“If you want to do a few small things right, do them yourself. If you want to do great things and make a big impact, learn to delegate.” — John C. Maxwell
Most managers or leaders would agree that delegating tasks helps balance their workload and frees up time for larger-scale strategy, all the while empowering others. However, not all managers or leaders are comfortable relinquishing control over important projects and tasks. When it comes to the accounting, finance and IT professions, especially, the changing revenue standards, ongoing data security measures and technology advancements leave managers and leaders sometimes hesitant to pass along tasks, and as a result take on too much.
However, delegation is a critical skill and the most effective managers and leaders need to be experts.
So, as the To-do lists pile up, it’s best to prevent burnout by trusting your team members with projects and tasks you can safely take off your plate. Alternately, your colleagues aim to benefit by learning new skills, developing their personal work styles and building decisive dexterities.
Forbes addresses the topic in an article from a couple years ago that still rings true to effectiveness in leadership today. I highlighted a few pointers and added a few tips of my own in the 5 Ways Leaders Can Delegate More Effectively below.
1. Identify the appropriate tasks to delegate.
It’s important to differentiate between the tasks that only you have the abilities to complete and projects that can be handed over to someone else. Rather than letting a data entry project fall behind; delegate that project to a team member who has expressed interest in the project or who has quick Excel skills. Your time as a manager or leader should be reserved for projects that are at a higher level. Your team will also see that you’re encouraging productivity and trusting them.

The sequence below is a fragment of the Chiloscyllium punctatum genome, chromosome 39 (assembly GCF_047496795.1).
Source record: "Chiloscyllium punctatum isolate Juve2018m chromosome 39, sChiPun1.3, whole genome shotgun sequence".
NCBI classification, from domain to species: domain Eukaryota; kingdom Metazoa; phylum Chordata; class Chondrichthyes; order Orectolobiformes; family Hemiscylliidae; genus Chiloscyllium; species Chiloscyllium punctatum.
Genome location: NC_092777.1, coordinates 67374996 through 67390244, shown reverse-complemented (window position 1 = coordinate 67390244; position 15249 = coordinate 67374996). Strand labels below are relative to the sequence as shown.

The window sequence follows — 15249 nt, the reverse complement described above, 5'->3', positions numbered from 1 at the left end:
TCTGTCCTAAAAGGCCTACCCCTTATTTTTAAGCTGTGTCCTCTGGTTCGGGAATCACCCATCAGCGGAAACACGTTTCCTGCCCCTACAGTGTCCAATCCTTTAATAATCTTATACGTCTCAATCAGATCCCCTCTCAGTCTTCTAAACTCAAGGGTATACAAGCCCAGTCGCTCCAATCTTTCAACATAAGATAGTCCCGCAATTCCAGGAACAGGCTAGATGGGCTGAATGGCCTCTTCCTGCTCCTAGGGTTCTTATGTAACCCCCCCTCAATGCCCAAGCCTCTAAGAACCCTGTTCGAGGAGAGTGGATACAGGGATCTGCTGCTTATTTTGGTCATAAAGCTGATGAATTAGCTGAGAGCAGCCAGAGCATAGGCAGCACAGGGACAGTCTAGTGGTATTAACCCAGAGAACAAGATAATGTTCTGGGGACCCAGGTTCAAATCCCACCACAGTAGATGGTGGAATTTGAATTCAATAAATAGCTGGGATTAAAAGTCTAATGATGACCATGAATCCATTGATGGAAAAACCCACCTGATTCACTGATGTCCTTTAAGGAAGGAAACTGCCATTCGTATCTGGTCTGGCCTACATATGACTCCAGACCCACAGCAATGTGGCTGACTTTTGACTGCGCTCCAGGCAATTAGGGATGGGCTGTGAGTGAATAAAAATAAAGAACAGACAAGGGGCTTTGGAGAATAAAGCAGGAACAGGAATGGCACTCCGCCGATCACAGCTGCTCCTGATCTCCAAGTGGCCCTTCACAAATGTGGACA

2. Know which colleagues to choose.
It’s important to know that you can’t delegate just any task to any person. Look for team players who are eager and motivated to learn new things. Just because someone’s workload is light, doesn’t mean they’re the best person for the project at hand. Assess the characteristics and experience of each individual and ascertain who could appropriately take on the job.
3. Trust without micromanaging.
Once you assess the bandwidth of your team members, trust your decision. It can sometimes be difficult to know how much or how little instruction to provide when explaining a task. However, know what the person is capable of and steer clear of micromanaging them. It not only diminishes his or her perception of your trust in their abilities, but it also prevents them from using their own judgment to accomplish a goal. At the same time, it’s essential to make sure the colleague understands your objective and any deadlines clearly before they begin. So, you’ll need to create a good balance.
4. Be accessible.
Colleagues should know that there is an open line of communication to you while they’re working on a project that’s been delegated to them. Allow colleagues to come to you with questions about the project, as well as be open to any comments and suggestions they may have regarding the project. It’s also important for your team members to know that they can make a mistake. As long as they’re upfront and honest and learn from the error, it’ll benefit them in the long run.
5. Express your appreciation.
Effective delegation is a two-way street. Not only should you thank your colleagues and provide any criticism, if necessary, but you should also be sure to ask them for feedback on how you can improve the process the next time. Building this type of rapport will build trust among the team and will make for easier delegating in the future.
Delegation not only helps you work more effectively while developing the skills and experience of your colleagues, but it also shows you who has the potential to be a valuable leader in the future. Delegation is a vital tool for productivity in the workplace. Be sure to utilize your team members to their full potential and allow the process to be a helpful one for all involved.
What are some other ways for accounting, finance and IT managers and leaders to delegate more effectively? Comment below and let us know!